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Samsung to pay Apple $1 billion? Not so fast.

In the wake of the verdict, Apple is promising to seek an injunction against at least eight Samsung phones. But Samsung says it will battle back.

By Matthew Shaer / August 27, 2012

An Apple iPhone 4S and Samsung Galaxy S are shown side by side.

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On Friday, a jury in California ruled that Samsung had infringed on a range of Apple patents, and ordered the Korean company to pay Apple more than $1 billion in damages. The verdict, in the words of one onlooker, was a "major win" for Apple, which is now seeking an injunction against at least eight Samsung handsets that use the affected patents. It's a major mess for Samsung. 

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But in a message to employees today, Samsung vowed it would not let the ruling stand. 

"History has shown there has yet to be a company that has won the hearts and minds of consumers and achieved continuous growth, when its primary means to competition has been the outright abuse of patent law, not the pursuit of innovation," the memo read, according to CNET. "We trust that the consumers and the market will side with those who prioritize innovation over litigation, and we will prove this beyond doubt." 

A longshot? Well, not necessarily.

As CNN points out, plenty of legal experts expect the verdict to be overturned. "This story is far from over," writes Duke law professor Mark Webbink, who has wondered if the jury didn't perform a bit of a rush job. 

"[O]ne of the plays you'll see next will likely be a Rule 50(b) motion by Samsung, and that's the one where you ask the judge for various relief on the basis that no reasonable jury could find what it did find on the evidence presented," Webbink added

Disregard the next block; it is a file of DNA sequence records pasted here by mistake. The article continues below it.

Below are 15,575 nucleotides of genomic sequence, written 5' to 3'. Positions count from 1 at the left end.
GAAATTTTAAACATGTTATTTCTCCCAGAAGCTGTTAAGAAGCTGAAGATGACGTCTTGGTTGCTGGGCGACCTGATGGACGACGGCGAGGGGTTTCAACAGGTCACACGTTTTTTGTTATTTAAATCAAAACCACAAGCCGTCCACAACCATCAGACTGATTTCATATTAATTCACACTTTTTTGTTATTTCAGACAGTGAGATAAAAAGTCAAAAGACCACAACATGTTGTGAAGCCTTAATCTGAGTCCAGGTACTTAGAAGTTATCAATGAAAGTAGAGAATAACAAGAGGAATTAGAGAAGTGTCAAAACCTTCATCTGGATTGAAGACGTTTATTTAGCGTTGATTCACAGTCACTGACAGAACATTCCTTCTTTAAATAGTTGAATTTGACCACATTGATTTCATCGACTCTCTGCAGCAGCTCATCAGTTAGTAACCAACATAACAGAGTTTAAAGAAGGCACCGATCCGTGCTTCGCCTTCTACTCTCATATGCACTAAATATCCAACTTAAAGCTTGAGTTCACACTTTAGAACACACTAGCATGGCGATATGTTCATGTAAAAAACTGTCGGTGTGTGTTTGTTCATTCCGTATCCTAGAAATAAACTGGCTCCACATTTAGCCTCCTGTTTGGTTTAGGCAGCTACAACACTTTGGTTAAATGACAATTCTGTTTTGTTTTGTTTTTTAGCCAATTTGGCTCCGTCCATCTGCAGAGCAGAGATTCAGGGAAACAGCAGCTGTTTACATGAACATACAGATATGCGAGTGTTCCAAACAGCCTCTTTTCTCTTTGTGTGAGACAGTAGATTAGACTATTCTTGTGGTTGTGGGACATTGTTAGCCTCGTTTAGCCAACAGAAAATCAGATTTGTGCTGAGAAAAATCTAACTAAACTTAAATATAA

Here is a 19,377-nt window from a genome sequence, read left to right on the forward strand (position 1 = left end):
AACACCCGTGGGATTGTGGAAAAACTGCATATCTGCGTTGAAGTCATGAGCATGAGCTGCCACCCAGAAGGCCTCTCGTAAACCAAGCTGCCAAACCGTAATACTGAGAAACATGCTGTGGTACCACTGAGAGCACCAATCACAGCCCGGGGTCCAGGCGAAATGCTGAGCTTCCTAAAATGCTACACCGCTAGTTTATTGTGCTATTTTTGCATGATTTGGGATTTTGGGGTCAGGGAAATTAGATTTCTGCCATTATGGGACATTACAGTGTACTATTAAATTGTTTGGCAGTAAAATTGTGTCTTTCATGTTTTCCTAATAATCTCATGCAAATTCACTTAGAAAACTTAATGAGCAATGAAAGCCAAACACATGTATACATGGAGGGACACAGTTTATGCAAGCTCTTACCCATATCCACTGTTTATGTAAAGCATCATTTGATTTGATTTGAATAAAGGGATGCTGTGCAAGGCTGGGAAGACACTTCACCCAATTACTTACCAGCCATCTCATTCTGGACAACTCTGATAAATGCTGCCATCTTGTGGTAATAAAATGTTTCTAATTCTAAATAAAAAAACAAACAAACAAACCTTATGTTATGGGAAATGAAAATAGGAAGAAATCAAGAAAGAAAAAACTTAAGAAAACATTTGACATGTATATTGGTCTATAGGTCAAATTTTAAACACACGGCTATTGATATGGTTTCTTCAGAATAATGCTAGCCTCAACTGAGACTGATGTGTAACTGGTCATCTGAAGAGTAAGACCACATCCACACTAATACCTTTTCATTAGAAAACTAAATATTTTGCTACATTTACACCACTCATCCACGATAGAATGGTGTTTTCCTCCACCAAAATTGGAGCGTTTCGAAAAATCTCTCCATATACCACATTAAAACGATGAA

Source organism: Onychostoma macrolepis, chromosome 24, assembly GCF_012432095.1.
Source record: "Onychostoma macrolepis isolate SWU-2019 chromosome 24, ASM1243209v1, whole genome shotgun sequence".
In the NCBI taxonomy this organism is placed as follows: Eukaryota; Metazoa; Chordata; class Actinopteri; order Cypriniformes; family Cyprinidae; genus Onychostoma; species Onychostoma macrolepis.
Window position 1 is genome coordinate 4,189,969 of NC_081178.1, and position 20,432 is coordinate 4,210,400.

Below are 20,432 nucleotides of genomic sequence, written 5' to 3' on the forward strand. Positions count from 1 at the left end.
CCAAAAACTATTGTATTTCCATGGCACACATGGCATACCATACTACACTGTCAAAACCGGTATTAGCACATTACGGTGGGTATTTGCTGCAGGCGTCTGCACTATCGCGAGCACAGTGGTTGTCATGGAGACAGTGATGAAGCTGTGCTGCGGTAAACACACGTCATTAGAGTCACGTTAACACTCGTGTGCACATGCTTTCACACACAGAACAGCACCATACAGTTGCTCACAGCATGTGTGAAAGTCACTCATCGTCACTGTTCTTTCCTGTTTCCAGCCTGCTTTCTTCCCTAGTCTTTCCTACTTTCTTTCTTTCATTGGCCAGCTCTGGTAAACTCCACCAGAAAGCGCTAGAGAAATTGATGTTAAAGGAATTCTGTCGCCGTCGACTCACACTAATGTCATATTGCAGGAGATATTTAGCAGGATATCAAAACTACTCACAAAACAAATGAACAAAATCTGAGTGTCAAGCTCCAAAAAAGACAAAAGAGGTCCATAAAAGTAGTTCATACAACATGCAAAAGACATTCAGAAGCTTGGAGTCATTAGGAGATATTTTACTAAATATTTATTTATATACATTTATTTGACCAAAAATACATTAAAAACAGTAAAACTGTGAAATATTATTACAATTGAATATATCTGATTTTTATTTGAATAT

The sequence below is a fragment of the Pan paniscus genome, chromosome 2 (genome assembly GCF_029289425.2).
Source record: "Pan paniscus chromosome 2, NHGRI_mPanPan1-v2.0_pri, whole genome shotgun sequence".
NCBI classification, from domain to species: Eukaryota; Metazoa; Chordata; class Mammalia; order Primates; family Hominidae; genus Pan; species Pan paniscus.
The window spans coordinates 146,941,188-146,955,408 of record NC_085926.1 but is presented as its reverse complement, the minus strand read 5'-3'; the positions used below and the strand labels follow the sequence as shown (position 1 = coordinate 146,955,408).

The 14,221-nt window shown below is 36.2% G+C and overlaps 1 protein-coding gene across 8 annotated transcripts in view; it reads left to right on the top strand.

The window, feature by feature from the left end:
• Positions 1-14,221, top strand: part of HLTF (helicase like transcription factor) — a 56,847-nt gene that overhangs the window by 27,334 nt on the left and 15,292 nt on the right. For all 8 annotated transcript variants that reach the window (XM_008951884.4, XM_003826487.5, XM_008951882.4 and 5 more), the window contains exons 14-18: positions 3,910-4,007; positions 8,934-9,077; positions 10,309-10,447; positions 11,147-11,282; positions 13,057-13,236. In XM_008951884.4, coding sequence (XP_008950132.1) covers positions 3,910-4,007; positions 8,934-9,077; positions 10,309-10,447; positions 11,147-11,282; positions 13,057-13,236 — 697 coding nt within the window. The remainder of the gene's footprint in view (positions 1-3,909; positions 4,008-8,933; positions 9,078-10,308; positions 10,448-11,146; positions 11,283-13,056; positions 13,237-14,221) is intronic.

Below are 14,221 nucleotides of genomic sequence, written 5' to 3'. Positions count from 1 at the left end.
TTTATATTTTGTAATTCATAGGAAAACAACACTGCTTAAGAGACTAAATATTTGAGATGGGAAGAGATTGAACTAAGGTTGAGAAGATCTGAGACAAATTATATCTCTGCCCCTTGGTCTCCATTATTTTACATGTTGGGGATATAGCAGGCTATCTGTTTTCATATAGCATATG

That kind of legal wrangling, of course, could take years. In the meantime, we're likely to see some more immediate effects on the tech industry at large. Among them: fewer tablets and smartphones that look like Apple iPads and Apple iPhones. Here's a portion of a BGR interview with Christopher Carani, the chairman of the American Bar Association’s design rights committee: 

[T]he business folks will need to provide industrial designers more creative license; no longer can they huddle around Apple’s designs. Again, this is good news for consumers as it will mean new exciting designs. Having visited many industrial design schools the world over, I am highly confident that the world’s leading industrial designers, including the impressive young American industrial designers coming out of design schools across the nation, will rise to the challenge of creating unique, appealing and different smart phone and tablet designs.

Read the interview in full here. And for more on how technology intersects daily life, follow us on Twitter @venturenaut.

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